Psychiatrists, Psychologists and Counsellors: Who to See for Your Mental Health Issues

>>Psychiatrists, Psychologists and Counsellors: Who to See for Your Mental Health Issues

Psychiatrists, Psychologists and Counsellors: Who to See for Your Mental Health Issues

Nearly half of us will experience a mental illness at some point in our lives. And all of us will go through periods of stress, sadness, grief and conflict.

We’re better able to navigate these periods when we are able to access the right support, medication or services. Sometimes the right treatment is lifesaving.

There are a range of people who can help with mental health issues. But it can be hard to know who is best to turn to, as practitioners vary widely in their training, experience, and expertise.

Some are trained to offer support for psychological issues, like grief and stress, others specialise in more serious mental illnesses such as depression, bipolar disorder or schizophrenia.

So where do you begin when you’re looking for a mental health professional?

Your GP

If you’re feeling stressed, anxious, depressed, or having difficulty coping, your GP can be a good first port of call.

Figures suggest Australians see their GPs for mental health issues more than any other health concern.

“It is not musculoskeletal problems patients are presenting with most often, or cardiovascular disease — the stock standard medical presentations we always hear about,” Dr Bastian Seidel, the president of the Royal Australian College of General Practitioners, said.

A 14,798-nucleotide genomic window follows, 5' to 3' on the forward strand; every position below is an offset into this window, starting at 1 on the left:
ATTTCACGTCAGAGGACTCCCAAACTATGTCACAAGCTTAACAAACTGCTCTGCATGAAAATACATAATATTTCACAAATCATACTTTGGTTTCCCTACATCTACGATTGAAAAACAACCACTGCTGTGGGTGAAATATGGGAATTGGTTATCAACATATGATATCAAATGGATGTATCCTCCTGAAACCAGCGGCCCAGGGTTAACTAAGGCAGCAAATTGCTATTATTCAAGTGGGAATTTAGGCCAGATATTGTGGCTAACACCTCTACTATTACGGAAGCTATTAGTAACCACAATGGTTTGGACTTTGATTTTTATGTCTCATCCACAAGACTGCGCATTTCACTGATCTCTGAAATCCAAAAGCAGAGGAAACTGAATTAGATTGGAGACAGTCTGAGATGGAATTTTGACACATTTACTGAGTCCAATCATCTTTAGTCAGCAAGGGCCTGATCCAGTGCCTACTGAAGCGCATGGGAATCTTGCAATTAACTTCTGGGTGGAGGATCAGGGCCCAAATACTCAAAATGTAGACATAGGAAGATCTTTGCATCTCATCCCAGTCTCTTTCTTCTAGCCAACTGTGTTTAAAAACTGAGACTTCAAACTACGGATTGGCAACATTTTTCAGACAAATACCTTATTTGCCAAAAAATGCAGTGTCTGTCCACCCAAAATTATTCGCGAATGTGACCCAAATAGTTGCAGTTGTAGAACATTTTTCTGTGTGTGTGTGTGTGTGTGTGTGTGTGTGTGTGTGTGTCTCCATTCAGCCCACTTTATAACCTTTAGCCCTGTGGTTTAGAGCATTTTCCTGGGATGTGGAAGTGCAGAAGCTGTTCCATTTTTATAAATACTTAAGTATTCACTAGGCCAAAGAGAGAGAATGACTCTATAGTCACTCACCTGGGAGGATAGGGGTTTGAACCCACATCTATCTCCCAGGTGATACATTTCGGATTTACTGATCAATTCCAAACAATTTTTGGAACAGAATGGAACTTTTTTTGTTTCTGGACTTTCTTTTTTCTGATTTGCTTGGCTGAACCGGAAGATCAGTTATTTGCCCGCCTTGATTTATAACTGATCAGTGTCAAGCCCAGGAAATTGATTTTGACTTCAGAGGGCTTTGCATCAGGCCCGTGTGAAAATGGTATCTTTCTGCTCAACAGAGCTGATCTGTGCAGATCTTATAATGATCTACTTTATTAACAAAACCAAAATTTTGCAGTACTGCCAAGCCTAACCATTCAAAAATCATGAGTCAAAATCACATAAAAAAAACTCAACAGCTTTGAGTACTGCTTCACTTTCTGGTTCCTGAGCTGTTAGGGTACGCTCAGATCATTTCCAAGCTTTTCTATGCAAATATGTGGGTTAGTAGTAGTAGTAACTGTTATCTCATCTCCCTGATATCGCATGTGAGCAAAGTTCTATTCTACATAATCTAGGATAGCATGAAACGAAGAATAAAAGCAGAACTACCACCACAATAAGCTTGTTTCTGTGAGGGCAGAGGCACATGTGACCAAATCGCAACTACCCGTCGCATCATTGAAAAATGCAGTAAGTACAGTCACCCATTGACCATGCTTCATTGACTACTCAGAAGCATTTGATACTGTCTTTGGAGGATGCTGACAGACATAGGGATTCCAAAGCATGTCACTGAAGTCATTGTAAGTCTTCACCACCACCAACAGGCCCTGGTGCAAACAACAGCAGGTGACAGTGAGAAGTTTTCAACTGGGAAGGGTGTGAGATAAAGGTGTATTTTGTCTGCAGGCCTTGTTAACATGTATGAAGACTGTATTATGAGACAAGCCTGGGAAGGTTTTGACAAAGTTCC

“It is psychological issues GPs are dealing with most of the time.”

All GPs have mental health training, and for most of us they are the health professional we know best and the one we see most often.

If you know you’re going to see your GP about a mental health issue, it can help to plan ahead and book a double appointment. It will give you a bit more time to talk about what’s going on, and what might be the best treatment options for you.

Depending on your situation they may refer you to a psychologist, psychiatrist, counsellor, or other mental health practitioner. They may also put you on a GP Mental Health Treatment Plan, which gives you access to subsidised care.

If your GP doesn’t refer you to a mental health professional, you can go directly to a psychologist or counsellor yourself.

Psychiatrists

Psychiatrists are medical doctors who specialise in diagnosing and treating mental illness.

They tend to treat complex and serious mental illness, and have a deep understanding of physical and mental health, and how they affect each other.

“Psychiatrists have a broad knowledge of biological factors as well as psychological and psychiatric issues,” says Dr Gordon Parker, professor of psychiatry at the University of New South Wales and founder of the Black Dog Institute.

Psychiatrists are the only mental health practitioners able to prescribe medication, which they commonly do (if appropriate) alongside their use of psychological treatment (also known as psychotherapy), and brain stimulation therapies.

“If somebody walks in with a biological problem — they’ve got schizophrenia or bipolar disorder — a broad-based psychiatrist is likely to prioritise medication as part of their treatment.

“But if somebody walked in with an existential midlife crisis, a psychiatrist wouldn’t prescribe a medication, but would counsel, and give psychotherapy advice,” Professor Parker says.

Psychiatrists work in public and private hospitals, community mental health services and private consulting rooms. You’ll need a referral from your GP or another medical doctor to see a psychiatrist.

– Olivia Willis

Read more: Psychiatrists, Psychologists and Counsellors: Who to See for Your Mental Health Issues

By | 2018-01-11T11:08:03+00:00 January 8th, 2018|Categories: Mental Illness|Tags: , , , , , , |0 Comments

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